According to About.com, the TEM microscope was co-invented in 1931 by Germans Ernst Ruska and Max Knoll. In 1986, Ruska received half of the Nobel Prize for Physics for his part in the invention.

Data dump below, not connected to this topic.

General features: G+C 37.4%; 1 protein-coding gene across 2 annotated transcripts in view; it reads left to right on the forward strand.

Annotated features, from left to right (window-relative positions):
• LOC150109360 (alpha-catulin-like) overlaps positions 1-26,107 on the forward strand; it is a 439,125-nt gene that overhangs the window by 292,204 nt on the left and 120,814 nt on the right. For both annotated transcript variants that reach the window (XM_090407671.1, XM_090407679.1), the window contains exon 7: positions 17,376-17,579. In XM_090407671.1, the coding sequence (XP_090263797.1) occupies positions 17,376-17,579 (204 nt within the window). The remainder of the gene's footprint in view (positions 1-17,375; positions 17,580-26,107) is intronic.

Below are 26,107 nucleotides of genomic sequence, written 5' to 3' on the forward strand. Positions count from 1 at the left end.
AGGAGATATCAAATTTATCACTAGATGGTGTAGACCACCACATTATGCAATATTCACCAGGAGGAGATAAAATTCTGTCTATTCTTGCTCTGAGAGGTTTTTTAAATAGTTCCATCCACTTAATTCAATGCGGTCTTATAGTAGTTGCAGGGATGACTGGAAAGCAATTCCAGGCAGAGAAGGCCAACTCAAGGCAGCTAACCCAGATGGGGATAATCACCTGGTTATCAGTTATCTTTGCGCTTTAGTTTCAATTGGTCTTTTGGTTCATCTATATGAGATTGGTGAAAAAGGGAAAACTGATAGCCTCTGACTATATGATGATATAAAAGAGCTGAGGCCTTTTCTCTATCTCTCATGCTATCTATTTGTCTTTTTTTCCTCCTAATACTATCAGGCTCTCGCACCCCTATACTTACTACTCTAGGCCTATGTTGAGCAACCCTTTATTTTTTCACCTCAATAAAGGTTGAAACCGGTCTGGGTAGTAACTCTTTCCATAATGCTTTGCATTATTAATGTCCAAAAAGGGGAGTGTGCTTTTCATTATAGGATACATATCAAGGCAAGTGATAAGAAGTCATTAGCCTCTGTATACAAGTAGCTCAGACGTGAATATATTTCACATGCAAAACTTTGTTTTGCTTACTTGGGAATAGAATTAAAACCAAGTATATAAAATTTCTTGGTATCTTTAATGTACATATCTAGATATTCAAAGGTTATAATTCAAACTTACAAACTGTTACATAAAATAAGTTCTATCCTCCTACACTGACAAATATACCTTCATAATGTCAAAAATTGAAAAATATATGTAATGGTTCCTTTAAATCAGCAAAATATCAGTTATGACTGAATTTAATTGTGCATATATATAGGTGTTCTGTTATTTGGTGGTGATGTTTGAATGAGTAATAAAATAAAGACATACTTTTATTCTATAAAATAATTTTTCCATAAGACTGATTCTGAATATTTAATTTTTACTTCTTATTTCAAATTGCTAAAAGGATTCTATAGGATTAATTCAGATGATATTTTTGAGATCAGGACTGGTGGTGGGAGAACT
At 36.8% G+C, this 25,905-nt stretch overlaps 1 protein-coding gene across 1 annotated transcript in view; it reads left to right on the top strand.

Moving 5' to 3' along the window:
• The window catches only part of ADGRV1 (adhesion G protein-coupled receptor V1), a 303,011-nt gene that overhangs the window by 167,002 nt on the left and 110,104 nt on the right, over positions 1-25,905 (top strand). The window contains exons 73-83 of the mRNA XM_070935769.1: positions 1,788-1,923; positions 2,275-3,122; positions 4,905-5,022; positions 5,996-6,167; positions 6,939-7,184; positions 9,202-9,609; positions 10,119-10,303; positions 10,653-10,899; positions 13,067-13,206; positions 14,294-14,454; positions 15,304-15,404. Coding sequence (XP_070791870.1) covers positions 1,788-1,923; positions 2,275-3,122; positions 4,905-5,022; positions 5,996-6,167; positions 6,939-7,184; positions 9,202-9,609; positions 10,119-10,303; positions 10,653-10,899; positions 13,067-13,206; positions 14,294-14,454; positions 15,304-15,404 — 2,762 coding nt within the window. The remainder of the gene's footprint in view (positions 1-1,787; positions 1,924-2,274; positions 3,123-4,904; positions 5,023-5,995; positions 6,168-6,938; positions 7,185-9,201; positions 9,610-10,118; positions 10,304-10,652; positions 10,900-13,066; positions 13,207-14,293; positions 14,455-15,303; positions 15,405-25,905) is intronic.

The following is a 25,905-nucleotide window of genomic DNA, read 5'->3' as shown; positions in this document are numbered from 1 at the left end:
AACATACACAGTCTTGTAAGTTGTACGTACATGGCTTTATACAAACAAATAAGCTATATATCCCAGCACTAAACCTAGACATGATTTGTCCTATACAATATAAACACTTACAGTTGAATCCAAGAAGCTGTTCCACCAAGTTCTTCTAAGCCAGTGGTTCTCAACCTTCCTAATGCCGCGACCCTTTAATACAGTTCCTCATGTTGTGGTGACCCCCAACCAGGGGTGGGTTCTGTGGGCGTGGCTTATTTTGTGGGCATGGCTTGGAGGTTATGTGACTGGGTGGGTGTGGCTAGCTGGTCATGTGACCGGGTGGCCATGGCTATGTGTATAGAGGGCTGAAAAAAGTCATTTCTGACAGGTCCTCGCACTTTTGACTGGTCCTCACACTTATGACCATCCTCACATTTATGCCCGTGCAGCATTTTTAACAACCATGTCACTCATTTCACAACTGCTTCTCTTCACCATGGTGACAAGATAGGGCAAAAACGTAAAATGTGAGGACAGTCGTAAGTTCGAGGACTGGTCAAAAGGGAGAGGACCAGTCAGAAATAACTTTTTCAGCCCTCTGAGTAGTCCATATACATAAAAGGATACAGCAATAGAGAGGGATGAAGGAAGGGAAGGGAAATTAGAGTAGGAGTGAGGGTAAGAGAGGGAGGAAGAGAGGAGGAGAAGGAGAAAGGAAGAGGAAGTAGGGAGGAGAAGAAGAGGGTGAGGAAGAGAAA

A transmission electron microscope utilizes electrons by speeding them up inside a vacuum until their wavelength is only one hundred-thousandth that of white light. Beams focus in on a sample and are scattered or absorbed by the cell's parts in order to form the image. It is possible for a transmission electron microscope to view an object as small as the diameter of an atom. One drawback to transmission electron microscopes is that no living specimen can survive within their high vacuum, so these microscopes cannot be used to study the movements of a living cell.